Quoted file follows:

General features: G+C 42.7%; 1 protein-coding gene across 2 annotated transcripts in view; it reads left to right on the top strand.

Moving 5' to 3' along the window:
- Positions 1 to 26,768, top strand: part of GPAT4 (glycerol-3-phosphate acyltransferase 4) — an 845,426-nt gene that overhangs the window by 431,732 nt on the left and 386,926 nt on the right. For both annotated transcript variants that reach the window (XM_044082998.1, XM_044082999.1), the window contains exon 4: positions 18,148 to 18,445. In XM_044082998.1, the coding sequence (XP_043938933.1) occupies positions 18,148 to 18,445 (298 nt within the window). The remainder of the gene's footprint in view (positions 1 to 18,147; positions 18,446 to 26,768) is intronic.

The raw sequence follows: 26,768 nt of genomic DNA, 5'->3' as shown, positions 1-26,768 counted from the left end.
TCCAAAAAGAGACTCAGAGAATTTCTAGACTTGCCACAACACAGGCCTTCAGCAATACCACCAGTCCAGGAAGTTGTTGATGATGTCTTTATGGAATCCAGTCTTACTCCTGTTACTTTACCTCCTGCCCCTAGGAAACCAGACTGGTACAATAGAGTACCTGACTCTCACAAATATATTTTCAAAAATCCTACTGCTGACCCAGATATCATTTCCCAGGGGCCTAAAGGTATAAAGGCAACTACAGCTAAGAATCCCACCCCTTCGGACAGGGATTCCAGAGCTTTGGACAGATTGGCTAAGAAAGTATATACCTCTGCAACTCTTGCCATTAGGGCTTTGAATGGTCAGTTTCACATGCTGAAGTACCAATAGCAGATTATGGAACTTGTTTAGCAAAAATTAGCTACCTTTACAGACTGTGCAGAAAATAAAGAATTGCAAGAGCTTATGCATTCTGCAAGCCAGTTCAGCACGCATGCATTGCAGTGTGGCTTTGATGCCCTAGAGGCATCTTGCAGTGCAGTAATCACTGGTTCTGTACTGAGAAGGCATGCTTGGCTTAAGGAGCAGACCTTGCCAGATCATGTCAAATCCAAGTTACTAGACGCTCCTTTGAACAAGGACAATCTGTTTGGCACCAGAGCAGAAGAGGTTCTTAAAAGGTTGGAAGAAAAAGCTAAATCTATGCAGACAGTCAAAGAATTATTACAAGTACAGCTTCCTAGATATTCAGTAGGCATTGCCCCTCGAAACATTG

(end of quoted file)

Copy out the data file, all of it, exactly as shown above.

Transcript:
General features: G+C 42.7%; 1 protein-coding gene across 2 annotated transcripts in view; it reads left to right on the top strand.

Moving 5' to 3' along the window:
- Positions 1 to 26,768, top strand: part of GPAT4 (glycerol-3-phosphate acyltransferase 4) — an 845,426-nt gene that overhangs the window by 431,732 nt on the left and 386,926 nt on the right. For both annotated transcript variants that reach the window (XM_044082998.1, XM_044082999.1), the window contains exon 4: positions 18,148 to 18,445. In XM_044082998.1, the coding sequence (XP_043938933.1) occupies positions 18,148 to 18,445 (298 nt within the window). The remainder of the gene's footprint in view (positions 1 to 18,147; positions 18,446 to 26,768) is intronic.

The raw sequence follows: 26,768 nt of genomic DNA, 5'->3' as shown, positions 1-26,768 counted from the left end.
TCCAAAAAGAGACTCAGAGAATTTCTAGACTTGCCACAACACAGGCCTTCAGCAATACCACCAGTCCAGGAAGTTGTTGATGATGTCTTTATGGAATCCAGTCTTACTCCTGTTACTTTACCTCCTGCCCCTAGGAAACCAGACTGGTACAATAGAGTACCTGACTCTCACAAATATATTTTCAAAAATCCTACTGCTGACCCAGATATCATTTCCCAGGGGCCTAAAGGTATAAAGGCAACTACAGCTAAGAATCCCACCCCTTCGGACAGGGATTCCAGAGCTTTGGACAGATTGGCTAAGAAAGTATATACCTCTGCAACTCTTGCCATTAGGGCTTTGAATGGTCAGTTTCACATGCTGAAGTACCAATAGCAGATTATGGAACTTGTTTAGCAAAAATTAGCTACCTTTACAGACTGTGCAGAAAATAAAGAATTGCAAGAGCTTATGCATTCTGCAAGCCAGTTCAGCACGCATGCATTGCAGTGTGGCTTTGATGCCCTAGAGGCATCTTGCAGTGCAGTAATCACTGGTTCTGTACTGAGAAGGCATGCTTGGCTTAAGGAGCAGACCTTGCCAGATCATGTCAAATCCAAGTTACTAGACGCTCCTTTGAACAAGGACAATCTGTTTGGCACCAGAGCAGAAGAGGTTCTTAAAAGGTTGGAAGAAAAAGCTAAATCTATGCAGACAGTCAAAGAATTATTACAAGTACAGCTTCCTAGATATTCAGTAGGCATTGCCCCTCGAAACATTG